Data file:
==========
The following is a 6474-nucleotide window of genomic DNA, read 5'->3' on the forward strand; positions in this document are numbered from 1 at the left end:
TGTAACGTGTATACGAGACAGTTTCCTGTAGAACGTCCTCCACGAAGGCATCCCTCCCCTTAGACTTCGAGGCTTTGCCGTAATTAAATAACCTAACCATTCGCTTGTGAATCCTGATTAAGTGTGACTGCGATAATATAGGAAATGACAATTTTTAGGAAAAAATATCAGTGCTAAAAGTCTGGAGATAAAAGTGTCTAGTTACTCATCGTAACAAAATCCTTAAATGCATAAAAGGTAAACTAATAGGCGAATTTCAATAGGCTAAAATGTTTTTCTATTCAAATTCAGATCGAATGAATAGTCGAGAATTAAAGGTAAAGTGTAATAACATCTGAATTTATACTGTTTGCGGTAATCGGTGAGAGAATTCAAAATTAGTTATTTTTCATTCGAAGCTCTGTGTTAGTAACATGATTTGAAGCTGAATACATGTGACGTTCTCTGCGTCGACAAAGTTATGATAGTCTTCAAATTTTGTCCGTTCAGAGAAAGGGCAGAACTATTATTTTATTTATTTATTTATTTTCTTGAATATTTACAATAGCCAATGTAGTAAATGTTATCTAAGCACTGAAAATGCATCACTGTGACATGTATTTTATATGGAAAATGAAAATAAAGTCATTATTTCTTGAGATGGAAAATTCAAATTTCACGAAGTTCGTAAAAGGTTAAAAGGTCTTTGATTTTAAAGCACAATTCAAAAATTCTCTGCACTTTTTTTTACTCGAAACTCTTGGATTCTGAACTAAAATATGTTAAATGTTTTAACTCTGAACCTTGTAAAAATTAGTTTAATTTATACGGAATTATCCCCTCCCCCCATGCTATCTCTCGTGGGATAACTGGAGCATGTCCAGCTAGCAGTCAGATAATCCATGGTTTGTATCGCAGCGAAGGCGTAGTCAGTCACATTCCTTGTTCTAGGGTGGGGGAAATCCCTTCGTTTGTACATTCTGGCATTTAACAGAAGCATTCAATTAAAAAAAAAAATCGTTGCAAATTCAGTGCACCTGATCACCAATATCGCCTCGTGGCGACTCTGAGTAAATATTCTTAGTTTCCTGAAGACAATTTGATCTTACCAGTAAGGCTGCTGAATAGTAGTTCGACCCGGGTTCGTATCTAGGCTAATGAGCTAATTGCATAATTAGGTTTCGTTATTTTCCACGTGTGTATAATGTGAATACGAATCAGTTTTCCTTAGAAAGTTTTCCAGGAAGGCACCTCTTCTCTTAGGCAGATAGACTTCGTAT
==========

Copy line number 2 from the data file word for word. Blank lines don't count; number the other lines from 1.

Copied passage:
TGTAACGTGTATACGAGACAGTTTCCTGTAGAACGTCCTCCACGAAGGCATCCCTCCCCTTAGACTTCGAGGCTTTGCCGTAATTAAATAACCTAACCATTCGCTTGTGAATCCTGATTAAGTGTGACTGCGATAATATAGGAAATGACAATTTTTAGGAAAAAATATCAGTGCTAAAAGTCTGGAGATAAAAGTGTCTAGTTACTCATCGTAACAAAATCCTTAAATGCATAAAAGGTAAACTAATAGGCGAATTTCAATAGGCTAAAATGTTTTTCTATTCAAATTCAGATCGAATGAATAGTCGAGAATTAAAGGTAAAGTGTAATAACATCTGAATTTATACTGTTTGCGGTAATCGGTGAGAGAATTCAAAATTAGTTATTTTTCATTCGAAGCTCTGTGTTAGTAACATGATTTGAAGCTGAATACATGTGACGTTCTCTGCGTCGACAAAGTTATGATAGTCTTCAAATTTTGTCCGTTCAGAGAAAGGGCAGAACTATTATTTTATTTATTTATTTATTTTCTTGAATATTTACAATAGCCAATGTAGTAAATGTTATCTAAGCACTGAAAATGCATCACTGTGACATGTATTTTATATGGAAAATGAAAATAAAGTCATTATTTCTTGAGATGGAAAATTCAAATTTCACGAAGTTCGTAAAAGGTTAAAAGGTCTTTGATTTTAAAGCACAATTCAAAAATTCTCTGCACTTTTTTTTACTCGAAACTCTTGGATTCTGAACTAAAATATGTTAAATGTTTTAACTCTGAACCTTGTAAAAATTAGTTTAATTTATACGGAATTATCCCCTCCCCCCATGCTATCTCTCGTGGGATAACTGGAGCATGTCCAGCTAGCAGTCAGATAATCCATGGTTTGTATCGCAGCGAAGGCGTAGTCAGTCACATTCCTTGTTCTAGGGTGGGGGAAATCCCTTCGTTTGTACATTCTGGCATTTAACAGAAGCATTCAATTAAAAAAAAAAATCGTTGCAAATTCAGTGCACCTGATCACCAATATCGCCTCGTGGCGACTCTGAGTAAATATTCTTAGTTTCCTGAAGACAATTTGATCTTACCAGTAAGGCTGCTGAATAGTAGTTCGACCCGGGTTCGTATCTAGGCTAATGAGCTAATTGCATAATTAGGTTTCGTTATTTTCCACGTGTGTATAATGTGAATACGAATCAGTTTTCCTTAGAAAGTTTTCCAGGAAGGCACCTCTTCTCTTAGGCAGATAGACTTCGTAT